Traveling Portfoliio Cheers

From: Rocky Boudreaux ^lt;[email protected]>
Date: 08/30/04-09:44:30 PM Z
Message-id: <NEBBKBONJBHGMJGJHGIEAEIODLAA.rocky@pdq.net>

Thanks to Marek Matusz in Houston for inviting Duane Douthit and myself
(Rocky Boudreaux) to view the traveling portfolio in his home this last
Saturday. Also thanks to his wife for the excellent home treats (those who
didn't come really missed out on a double pleasure).

When I participated in the traveling portfolio I hoped each viewer would
offer opinions both pro and con in a constructive manner so I could consider
the views of others and it is with this intent I offer these. I am trying to
express the views of three different people and hope that should I miss
represent anything they would publicly correct me on this list. It would
also be good if they would post their opinions. With all that said here goes
and remember opinions are worth what you pay for them. Please no hate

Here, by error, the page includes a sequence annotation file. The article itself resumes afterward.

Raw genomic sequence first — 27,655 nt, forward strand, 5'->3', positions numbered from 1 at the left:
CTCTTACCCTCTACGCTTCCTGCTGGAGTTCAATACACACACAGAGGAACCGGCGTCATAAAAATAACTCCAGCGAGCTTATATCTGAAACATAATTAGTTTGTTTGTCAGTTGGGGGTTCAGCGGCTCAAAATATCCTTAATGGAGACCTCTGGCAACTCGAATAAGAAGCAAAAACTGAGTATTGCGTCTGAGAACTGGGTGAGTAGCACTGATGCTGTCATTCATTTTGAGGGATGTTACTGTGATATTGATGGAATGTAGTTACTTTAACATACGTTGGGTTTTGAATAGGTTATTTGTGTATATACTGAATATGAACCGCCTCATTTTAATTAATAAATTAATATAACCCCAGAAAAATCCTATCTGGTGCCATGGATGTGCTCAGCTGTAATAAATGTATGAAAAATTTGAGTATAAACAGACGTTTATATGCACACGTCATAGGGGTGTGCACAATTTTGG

emails.

Overall the portfolio is a fine example on many different styles of
Historical Processes. Thanks to all of you for sharing!

Gregory Popovitch - A daguerreotype that was very nice. Some fringing around
the edges but a better one then I will probably ever make. It may have been
our lighting but it seemed a little dark overall in the image area. Good
image but the process to me seems more important then the image itself.
Thanks I enjoyed seeing it.

Don Bryant - The Kallitypes looked very good. Made a couple of us wonder why
we do Platinum/Palladium. Personally I never see enough depth contrast and
detail in the VDBs. As I have never done the process personally I can't say
if it is the process or the print. I liked the subject matter of the old
green house or so it appeared to be. I love complex scenes with lots of
detail.

Jim Collun - Hope I spelled that correctly, my hand writing is terrible.
Platinum over Pigment is interesting but I found the colors too intense. The
scene with the pipes and guard rails worked better then the Red Button which
is actually pink. Why not a pink button, I asked? The button looked like a
pasted on sticker. Perhaps if the edges were feathered or the tones were
more muted it would have pleased me more. Little more finesse would help but
we agreed that we could all feel the dust or powder. The broad range of gray
tones was wonderful and well executed. I'll need to try the Pigment over
some day.

Ray Bidegain - Platinum/Palladium as I remember. We all like the tone